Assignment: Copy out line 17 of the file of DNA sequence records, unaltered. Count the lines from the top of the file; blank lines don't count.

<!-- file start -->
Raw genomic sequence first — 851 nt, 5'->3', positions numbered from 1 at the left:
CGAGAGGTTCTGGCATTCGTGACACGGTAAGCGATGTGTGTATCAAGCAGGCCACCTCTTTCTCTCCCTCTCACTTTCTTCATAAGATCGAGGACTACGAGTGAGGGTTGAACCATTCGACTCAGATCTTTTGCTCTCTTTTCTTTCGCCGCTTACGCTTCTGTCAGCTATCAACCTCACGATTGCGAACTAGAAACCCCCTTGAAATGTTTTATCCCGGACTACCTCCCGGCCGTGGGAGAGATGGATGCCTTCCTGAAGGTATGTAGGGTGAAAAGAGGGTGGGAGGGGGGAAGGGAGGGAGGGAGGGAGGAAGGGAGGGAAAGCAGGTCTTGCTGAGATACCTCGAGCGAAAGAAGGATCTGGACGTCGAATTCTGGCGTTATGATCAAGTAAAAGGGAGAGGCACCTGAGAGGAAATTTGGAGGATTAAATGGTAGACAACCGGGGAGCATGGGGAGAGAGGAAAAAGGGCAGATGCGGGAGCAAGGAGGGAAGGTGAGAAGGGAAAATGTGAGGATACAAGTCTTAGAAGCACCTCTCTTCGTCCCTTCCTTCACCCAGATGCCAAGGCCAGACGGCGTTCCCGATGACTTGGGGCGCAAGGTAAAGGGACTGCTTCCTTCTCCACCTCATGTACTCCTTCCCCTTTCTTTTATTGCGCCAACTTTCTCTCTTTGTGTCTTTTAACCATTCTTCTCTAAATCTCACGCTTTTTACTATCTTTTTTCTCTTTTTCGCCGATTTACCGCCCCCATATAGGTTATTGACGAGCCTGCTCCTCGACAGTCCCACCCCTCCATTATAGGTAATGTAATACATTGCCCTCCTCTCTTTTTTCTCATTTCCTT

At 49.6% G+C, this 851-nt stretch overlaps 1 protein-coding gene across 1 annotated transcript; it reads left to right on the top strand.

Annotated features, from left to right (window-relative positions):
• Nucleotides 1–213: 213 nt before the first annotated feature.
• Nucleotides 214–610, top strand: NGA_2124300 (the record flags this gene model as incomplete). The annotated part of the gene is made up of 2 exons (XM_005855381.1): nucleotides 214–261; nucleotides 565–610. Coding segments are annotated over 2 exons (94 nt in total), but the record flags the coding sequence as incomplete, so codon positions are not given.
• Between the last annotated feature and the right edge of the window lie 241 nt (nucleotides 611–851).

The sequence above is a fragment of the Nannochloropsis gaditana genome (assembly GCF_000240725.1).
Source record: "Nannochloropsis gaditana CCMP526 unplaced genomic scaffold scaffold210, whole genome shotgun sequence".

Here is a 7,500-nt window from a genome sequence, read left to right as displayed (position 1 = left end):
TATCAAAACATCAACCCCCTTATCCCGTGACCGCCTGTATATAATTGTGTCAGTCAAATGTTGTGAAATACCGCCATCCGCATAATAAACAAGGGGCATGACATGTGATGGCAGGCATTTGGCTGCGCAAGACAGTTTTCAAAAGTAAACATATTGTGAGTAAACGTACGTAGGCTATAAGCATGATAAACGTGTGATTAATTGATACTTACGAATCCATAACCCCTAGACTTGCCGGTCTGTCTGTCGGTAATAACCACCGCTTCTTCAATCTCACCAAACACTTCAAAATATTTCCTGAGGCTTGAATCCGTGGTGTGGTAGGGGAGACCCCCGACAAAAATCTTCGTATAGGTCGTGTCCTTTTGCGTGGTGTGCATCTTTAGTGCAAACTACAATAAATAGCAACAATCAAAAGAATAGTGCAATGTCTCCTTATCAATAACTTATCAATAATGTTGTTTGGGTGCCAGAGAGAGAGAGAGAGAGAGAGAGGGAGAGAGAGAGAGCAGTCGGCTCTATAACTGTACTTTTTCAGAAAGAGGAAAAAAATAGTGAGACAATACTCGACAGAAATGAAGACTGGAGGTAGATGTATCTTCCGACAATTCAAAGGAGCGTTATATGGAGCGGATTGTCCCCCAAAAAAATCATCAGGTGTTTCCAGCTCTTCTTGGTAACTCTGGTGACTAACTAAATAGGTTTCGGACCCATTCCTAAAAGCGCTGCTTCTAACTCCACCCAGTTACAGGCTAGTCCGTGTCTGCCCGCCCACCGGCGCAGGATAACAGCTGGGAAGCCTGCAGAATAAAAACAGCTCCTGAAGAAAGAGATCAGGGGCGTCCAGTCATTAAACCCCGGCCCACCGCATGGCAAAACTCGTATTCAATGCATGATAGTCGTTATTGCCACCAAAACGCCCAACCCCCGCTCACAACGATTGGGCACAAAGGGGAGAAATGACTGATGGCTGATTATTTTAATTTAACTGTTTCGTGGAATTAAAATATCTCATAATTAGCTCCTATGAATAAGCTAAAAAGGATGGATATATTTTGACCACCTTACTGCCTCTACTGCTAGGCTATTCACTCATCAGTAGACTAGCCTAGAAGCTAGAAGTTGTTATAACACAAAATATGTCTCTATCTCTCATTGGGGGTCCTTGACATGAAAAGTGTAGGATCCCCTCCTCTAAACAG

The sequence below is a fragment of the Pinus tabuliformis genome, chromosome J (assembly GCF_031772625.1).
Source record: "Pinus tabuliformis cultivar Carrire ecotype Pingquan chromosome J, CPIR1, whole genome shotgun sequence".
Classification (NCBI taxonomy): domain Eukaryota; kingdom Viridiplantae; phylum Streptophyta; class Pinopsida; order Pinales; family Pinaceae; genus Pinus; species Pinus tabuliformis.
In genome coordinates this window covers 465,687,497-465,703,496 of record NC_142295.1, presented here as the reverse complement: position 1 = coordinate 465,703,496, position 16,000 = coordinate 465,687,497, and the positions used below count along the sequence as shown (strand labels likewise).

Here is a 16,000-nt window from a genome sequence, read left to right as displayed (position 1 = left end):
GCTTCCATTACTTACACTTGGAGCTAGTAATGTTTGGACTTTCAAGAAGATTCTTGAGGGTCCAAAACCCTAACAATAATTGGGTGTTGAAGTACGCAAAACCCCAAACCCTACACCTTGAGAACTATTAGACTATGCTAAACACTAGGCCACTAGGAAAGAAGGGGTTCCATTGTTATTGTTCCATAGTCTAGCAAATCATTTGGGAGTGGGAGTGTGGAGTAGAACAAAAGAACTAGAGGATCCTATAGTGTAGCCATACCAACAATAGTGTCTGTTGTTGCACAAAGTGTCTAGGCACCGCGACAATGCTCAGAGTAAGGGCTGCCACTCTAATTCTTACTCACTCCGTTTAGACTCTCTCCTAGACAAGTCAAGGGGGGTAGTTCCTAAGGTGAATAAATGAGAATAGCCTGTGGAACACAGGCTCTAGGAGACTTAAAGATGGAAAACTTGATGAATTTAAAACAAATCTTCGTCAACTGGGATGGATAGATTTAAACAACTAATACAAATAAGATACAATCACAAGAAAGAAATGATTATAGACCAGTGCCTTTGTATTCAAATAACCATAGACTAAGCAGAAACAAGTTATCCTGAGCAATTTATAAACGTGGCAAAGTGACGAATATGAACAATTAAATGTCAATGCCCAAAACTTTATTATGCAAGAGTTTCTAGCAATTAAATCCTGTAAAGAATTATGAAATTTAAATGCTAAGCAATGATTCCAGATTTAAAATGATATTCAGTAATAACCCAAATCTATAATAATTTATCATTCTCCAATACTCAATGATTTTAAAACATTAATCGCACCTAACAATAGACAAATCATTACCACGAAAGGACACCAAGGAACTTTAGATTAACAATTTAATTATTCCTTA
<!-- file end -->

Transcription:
GCTTCCATTACTTACACTTGGAGCTAGTAATGTTTGGACTTTCAAGAAGATTCTTGAGGGTCCAAAACCCTAACAATAATTGGGTGTTGAAGTACGCAAAACCCCAAACCCTACACCTTGAGAACTATTAGACTATGCTAAACACTAGGCCACTAGGAAAGAAGGGGTTCCATTGTTATTGTTCCATAGTCTAGCAAATCATTTGGGAGTGGGAGTGTGGAGTAGAACAAAAGAACTAGAGGATCCTATAGTGTAGCCATACCAACAATAGTGTCTGTTGTTGCACAAAGTGTCTAGGCACCGCGACAATGCTCAGAGTAAGGGCTGCCACTCTAATTCTTACTCACTCCGTTTAGACTCTCTCCTAGACAAGTCAAGGGGGGTAGTTCCTAAGGTGAATAAATGAGAATAGCCTGTGGAACACAGGCTCTAGGAGACTTAAAGATGGAAAACTTGATGAATTTAAAACAAATCTTCGTCAACTGGGATGGATAGATTTAAACAACTAATACAAATAAGATACAATCACAAGAAAGAAATGATTATAGACCAGTGCCTTTGTATTCAAATAACCATAGACTAAGCAGAAACAAGTTATCCTGAGCAATTTATAAACGTGGCAAAGTGACGAATATGAACAATTAAATGTCAATGCCCAAAACTTTATTATGCAAGAGTTTCTAGCAATTAAATCCTGTAAAGAATTATGAAATTTAAATGCTAAGCAATGATTCCAGATTTAAAATGATATTCAGTAATAACCCAAATCTATAATAATTTATCATTCTCCAATACTCAATGATTTTAAAACATTAATCGCACCTAACAATAGACAAATCATTACCACGAAAGGACACCAAGGAACTTTAGATTAACAATTTAATTATTCCTTA